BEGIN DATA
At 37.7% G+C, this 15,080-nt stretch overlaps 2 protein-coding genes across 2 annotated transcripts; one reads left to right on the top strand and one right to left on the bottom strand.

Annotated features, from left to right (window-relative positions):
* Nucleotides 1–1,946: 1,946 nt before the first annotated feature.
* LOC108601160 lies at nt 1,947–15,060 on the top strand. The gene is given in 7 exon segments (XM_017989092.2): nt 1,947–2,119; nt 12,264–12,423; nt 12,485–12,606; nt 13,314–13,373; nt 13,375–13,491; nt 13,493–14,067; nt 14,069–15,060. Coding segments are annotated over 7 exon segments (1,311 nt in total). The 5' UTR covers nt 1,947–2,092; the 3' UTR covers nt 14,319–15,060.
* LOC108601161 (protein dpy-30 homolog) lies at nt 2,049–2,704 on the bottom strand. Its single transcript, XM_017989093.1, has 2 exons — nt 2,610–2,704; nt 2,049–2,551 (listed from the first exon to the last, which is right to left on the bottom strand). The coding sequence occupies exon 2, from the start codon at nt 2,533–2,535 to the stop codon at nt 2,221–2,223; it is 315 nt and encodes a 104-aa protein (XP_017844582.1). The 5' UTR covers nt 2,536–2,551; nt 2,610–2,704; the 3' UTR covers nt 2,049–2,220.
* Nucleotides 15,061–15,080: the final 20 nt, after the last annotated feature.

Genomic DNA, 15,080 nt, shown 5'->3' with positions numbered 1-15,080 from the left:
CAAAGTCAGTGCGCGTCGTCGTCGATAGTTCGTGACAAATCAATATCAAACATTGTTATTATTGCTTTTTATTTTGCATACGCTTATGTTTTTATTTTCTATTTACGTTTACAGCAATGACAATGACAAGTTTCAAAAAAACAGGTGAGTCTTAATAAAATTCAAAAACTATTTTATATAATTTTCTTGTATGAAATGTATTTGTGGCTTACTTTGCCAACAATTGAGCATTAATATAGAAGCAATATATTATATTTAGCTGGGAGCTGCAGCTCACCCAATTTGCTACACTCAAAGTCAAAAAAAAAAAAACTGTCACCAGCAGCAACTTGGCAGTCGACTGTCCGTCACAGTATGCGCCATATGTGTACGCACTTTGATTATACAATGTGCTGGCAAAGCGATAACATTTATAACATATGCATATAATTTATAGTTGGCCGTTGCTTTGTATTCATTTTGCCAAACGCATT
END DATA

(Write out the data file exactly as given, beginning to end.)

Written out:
At 37.7% G+C, this 15,080-nt stretch overlaps 2 protein-coding genes across 2 annotated transcripts; one reads left to right on the top strand and one right to left on the bottom strand.

Annotated features, from left to right (window-relative positions):
* Nucleotides 1–1,946: 1,946 nt before the first annotated feature.
* LOC108601160 lies at nt 1,947–15,060 on the top strand. The gene is given in 7 exon segments (XM_017989092.2): nt 1,947–2,119; nt 12,264–12,423; nt 12,485–12,606; nt 13,314–13,373; nt 13,375–13,491; nt 13,493–14,067; nt 14,069–15,060. Coding segments are annotated over 7 exon segments (1,311 nt in total). The 5' UTR covers nt 1,947–2,092; the 3' UTR covers nt 14,319–15,060.
* LOC108601161 (protein dpy-30 homolog) lies at nt 2,049–2,704 on the bottom strand. Its single transcript, XM_017989093.1, has 2 exons — nt 2,610–2,704; nt 2,049–2,551 (listed from the first exon to the last, which is right to left on the bottom strand). The coding sequence occupies exon 2, from the start codon at nt 2,533–2,535 to the stop codon at nt 2,221–2,223; it is 315 nt and encodes a 104-aa protein (XP_017844582.1). The 5' UTR covers nt 2,536–2,551; nt 2,610–2,704; the 3' UTR covers nt 2,049–2,220.
* Nucleotides 15,061–15,080: the final 20 nt, after the last annotated feature.

Genomic DNA, 15,080 nt, shown 5'->3' with positions numbered 1-15,080 from the left:
CAAAGTCAGTGCGCGTCGTCGTCGATAGTTCGTGACAAATCAATATCAAACATTGTTATTATTGCTTTTTATTTTGCATACGCTTATGTTTTTATTTTCTATTTACGTTTACAGCAATGACAATGACAAGTTTCAAAAAAACAGGTGAGTCTTAATAAAATTCAAAAACTATTTTATATAATTTTCTTGTATGAAATGTATTTGTGGCTTACTTTGCCAACAATTGAGCATTAATATAGAAGCAATATATTATATTTAGCTGGGAGCTGCAGCTCACCCAATTTGCTACACTCAAAGTCAAAAAAAAAAAAACTGTCACCAGCAGCAACTTGGCAGTCGACTGTCCGTCACAGTATGCGCCATATGTGTACGCACTTTGATTATACAATGTGCTGGCAAAGCGATAACATTTATAACATATGCATATAATTTATAGTTGGCCGTTGCTTTGTATTCATTTTGCCAAACGCATT